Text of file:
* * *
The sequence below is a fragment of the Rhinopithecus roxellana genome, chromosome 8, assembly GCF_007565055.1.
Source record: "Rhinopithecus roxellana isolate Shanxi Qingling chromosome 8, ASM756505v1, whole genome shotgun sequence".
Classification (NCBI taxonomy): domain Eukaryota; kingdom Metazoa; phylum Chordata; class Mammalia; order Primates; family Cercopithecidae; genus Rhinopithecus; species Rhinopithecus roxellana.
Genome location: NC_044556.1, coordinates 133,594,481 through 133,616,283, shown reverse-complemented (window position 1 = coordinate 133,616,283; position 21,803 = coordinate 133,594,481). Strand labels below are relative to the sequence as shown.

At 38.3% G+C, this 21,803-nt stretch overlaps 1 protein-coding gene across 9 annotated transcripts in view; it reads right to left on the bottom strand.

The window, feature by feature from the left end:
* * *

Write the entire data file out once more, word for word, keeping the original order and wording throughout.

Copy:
The sequence below is a fragment of the Rhinopithecus roxellana genome, chromosome 8, assembly GCF_007565055.1.
Source record: "Rhinopithecus roxellana isolate Shanxi Qingling chromosome 8, ASM756505v1, whole genome shotgun sequence".
Classification (NCBI taxonomy): domain Eukaryota; kingdom Metazoa; phylum Chordata; class Mammalia; order Primates; family Cercopithecidae; genus Rhinopithecus; species Rhinopithecus roxellana.
Genome location: NC_044556.1, coordinates 133,594,481 through 133,616,283, shown reverse-complemented (window position 1 = coordinate 133,616,283; position 21,803 = coordinate 133,594,481). Strand labels below are relative to the sequence as shown.

At 38.3% G+C, this 21,803-nt stretch overlaps 1 protein-coding gene across 9 annotated transcripts in view; it reads right to left on the bottom strand.

The window, feature by feature from the left end: